ELMHURST – With a 9-5 vote April 16, the Elmhurst City Council approved a report regarding Redeemer Lutheran Church's application for a conditional-use permit to reconfigure its parking lot and sell buildable lots.
One of those votes needed to come from Mayor Steve Morley because only seven, or half of the 14 elected aldermen, voted in favor of the Development, Planning and Zoning Committee report.
Alderman Kevin York abstained from voting, but his abstention was counted as an aye after Morley's vote acted as the deciding factor, according to Elmhurst's municipal code.
York is a congregant of Redeemer Lutheran Church and serves as treasurer of the church, though he is not on the church council, which is the voting entity of the church.
Aldermen Michael Honquest, Noel Talluto, Bob Dunn, Mark Mulliner, Jim Kennedy, Norman Leader and Mark Sabatino voted in favor of the report. Alderman Mike Brennan was absent from the April 16 meeting.
The church at 345 S. Kenilworth Ave. in Elmhurst would like to sell land plots it currently has for parking near its Redeemer Center to be able to pay for facility improvements, such as making the church more handicap accessible.
Dunn said what he sees as a major issue – the parking and its location – has had "ample capacity planning."
The proposal includes establishing an agreement to use parking at City View Church, 343 S. York St., Elmhurst. There also is a proposal for Redeemer Lutheran Church to implement land banking.
Two areas of the church's property would be set aside as green spaces where additional parking could be placed to accommodate more parking spots if the area needs it. The applicant, an alderman, neighbors or city staff can recommend the spaces be constructed, according to the committee report.
"I think this parking solution is creative," Dunn said.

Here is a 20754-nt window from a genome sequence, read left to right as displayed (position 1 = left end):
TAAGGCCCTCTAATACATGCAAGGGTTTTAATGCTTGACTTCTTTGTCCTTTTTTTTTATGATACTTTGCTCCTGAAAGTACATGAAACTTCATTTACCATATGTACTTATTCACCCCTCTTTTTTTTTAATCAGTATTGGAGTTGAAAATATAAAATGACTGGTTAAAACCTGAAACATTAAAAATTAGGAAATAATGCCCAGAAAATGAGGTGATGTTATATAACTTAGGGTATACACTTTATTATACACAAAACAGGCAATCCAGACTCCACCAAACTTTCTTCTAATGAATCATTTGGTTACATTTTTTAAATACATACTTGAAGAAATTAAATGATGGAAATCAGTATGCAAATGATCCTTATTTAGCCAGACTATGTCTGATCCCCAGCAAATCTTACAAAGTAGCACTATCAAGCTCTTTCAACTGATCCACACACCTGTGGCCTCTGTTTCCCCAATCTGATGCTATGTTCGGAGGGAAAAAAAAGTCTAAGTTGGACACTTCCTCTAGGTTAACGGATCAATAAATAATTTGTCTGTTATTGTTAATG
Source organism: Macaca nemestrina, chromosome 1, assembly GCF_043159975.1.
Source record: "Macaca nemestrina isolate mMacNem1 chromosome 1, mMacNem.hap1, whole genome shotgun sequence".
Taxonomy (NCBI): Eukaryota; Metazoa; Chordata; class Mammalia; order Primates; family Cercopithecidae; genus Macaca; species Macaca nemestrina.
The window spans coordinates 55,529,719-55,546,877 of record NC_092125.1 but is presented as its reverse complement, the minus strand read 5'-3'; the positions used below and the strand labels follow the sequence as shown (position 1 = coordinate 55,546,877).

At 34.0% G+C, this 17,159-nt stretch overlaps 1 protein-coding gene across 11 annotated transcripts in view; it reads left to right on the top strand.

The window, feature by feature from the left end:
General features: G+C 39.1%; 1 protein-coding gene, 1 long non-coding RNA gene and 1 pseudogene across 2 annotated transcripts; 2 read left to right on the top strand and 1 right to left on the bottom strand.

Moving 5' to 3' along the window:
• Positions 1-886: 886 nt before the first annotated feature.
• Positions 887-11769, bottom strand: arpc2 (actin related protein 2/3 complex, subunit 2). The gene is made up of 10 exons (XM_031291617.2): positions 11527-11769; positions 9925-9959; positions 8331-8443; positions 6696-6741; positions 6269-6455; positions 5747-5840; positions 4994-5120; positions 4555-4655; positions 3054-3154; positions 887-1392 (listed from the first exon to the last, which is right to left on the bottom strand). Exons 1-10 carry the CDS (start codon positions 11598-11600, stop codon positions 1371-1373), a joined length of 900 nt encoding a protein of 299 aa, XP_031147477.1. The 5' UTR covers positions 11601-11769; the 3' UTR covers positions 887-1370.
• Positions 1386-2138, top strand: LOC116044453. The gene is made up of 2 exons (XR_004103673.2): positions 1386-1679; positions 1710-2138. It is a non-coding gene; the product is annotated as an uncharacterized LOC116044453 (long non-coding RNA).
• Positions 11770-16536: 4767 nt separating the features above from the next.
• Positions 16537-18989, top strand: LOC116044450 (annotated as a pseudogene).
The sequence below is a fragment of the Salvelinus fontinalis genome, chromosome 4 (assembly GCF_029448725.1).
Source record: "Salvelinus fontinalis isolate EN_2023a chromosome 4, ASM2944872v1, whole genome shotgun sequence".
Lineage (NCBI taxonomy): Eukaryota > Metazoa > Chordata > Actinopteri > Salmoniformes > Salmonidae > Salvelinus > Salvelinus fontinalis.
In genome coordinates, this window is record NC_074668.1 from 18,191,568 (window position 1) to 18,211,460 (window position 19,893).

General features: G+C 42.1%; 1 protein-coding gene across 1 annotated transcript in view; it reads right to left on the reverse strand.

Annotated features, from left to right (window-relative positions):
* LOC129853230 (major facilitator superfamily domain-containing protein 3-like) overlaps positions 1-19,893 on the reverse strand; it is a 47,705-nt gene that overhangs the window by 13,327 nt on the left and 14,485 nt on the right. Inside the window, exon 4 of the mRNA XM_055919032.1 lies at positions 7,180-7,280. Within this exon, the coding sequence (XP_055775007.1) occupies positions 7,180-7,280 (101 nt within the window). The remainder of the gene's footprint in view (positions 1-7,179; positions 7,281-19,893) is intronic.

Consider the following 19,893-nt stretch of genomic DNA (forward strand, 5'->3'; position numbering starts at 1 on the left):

Aldermen Michael Bram, Tina Park, Scott Levin, Marti Deuter and Dannee Polomsky voted against it.
Levin spoke for several minutes, expressing concerns about the "extensive" amount and "complexity" of the zoning relief requested and commenting on each of the requests.
"We have excessive, extreme variances being requested. ... When I saw the relief being requested and saw how much it was, I could not believe that it went out at staff level without a recommendation that this is just too excessive," Levin said.
He added although he is sorry about the church's financial status, that should not determine zoning changes, and zoning needs to take into consideration the rights of the neighbors as well.
"Financial issues are not the basis for zoning relief," Levin said.
When Redeemer Lutheran Church's application comes back to the City Council for final approval, there will be five separate ordinances to approve: an amended conditional use permit, three variations and the subdivision of the property to allow for the housing parcels that would be sold, Morley said.
Because part of the Development, Planning and Zoning Committee's recommendation contradicted the Zoning and Planning Commission's finding, a supermajority of 10 aldermen will be required to approve those items.
Before ordinance approval, the church needs to submit a landscaping plan incorporating neighborhood input that includes screening for the relocated parking lot and the proposed land-banked parking lots. The church aslo needs to have final engineering plans, including stormwater calculations for both the relocated parking lot and the proposed land-banked parking lots, approved before the ordinance approval.
The next City Council meeting will be May 7.